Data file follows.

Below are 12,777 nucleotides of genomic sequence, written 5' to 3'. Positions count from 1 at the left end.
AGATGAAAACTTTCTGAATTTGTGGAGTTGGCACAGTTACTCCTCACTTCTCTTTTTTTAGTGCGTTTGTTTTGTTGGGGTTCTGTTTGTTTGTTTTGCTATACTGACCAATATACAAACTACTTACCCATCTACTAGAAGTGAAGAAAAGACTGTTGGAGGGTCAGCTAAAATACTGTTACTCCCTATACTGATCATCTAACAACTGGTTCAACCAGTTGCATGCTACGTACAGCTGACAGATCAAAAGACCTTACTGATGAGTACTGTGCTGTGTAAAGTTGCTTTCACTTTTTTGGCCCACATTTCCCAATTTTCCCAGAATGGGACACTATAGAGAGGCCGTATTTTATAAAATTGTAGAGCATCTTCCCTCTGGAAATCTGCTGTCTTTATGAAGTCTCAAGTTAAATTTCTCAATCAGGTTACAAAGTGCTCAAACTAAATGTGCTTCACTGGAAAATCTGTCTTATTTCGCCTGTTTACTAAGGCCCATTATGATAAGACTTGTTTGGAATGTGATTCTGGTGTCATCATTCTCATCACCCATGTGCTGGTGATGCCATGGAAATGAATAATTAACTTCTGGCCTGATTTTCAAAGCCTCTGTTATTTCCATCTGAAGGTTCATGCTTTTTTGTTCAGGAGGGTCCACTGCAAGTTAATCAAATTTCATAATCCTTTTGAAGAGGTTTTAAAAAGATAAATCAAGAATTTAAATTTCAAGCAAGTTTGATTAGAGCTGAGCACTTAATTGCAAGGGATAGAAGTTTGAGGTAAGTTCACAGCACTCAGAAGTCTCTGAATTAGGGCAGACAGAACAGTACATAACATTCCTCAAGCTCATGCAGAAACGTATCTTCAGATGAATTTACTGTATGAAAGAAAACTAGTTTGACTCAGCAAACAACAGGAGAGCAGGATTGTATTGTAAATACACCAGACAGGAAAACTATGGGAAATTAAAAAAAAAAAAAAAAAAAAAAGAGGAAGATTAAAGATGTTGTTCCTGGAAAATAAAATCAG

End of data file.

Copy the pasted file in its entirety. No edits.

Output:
Below are 12,777 nucleotides of genomic sequence, written 5' to 3'. Positions count from 1 at the left end.
AGATGAAAACTTTCTGAATTTGTGGAGTTGGCACAGTTACTCCTCACTTCTCTTTTTTTAGTGCGTTTGTTTTGTTGGGGTTCTGTTTGTTTGTTTTGCTATACTGACCAATATACAAACTACTTACCCATCTACTAGAAGTGAAGAAAAGACTGTTGGAGGGTCAGCTAAAATACTGTTACTCCCTATACTGATCATCTAACAACTGGTTCAACCAGTTGCATGCTACGTACAGCTGACAGATCAAAAGACCTTACTGATGAGTACTGTGCTGTGTAAAGTTGCTTTCACTTTTTTGGCCCACATTTCCCAATTTTCCCAGAATGGGACACTATAGAGAGGCCGTATTTTATAAAATTGTAGAGCATCTTCCCTCTGGAAATCTGCTGTCTTTATGAAGTCTCAAGTTAAATTTCTCAATCAGGTTACAAAGTGCTCAAACTAAATGTGCTTCACTGGAAAATCTGTCTTATTTCGCCTGTTTACTAAGGCCCATTATGATAAGACTTGTTTGGAATGTGATTCTGGTGTCATCATTCTCATCACCCATGTGCTGGTGATGCCATGGAAATGAATAATTAACTTCTGGCCTGATTTTCAAAGCCTCTGTTATTTCCATCTGAAGGTTCATGCTTTTTTGTTCAGGAGGGTCCACTGCAAGTTAATCAAATTTCATAATCCTTTTGAAGAGGTTTTAAAAAGATAAATCAAGAATTTAAATTTCAAGCAAGTTTGATTAGAGCTGAGCACTTAATTGCAAGGGATAGAAGTTTGAGGTAAGTTCACAGCACTCAGAAGTCTCTGAATTAGGGCAGACAGAACAGTACATAACATTCCTCAAGCTCATGCAGAAACGTATCTTCAGATGAATTTACTGTATGAAAGAAAACTAGTTTGACTCAGCAAACAACAGGAGAGCAGGATTGTATTGTAAATACACCAGACAGGAAAACTATGGGAAATTAAAAAAAAAAAAAAAAAAAAAAGAGGAAGATTAAAGATGTTGTTCCTGGAAAATAAAATCAG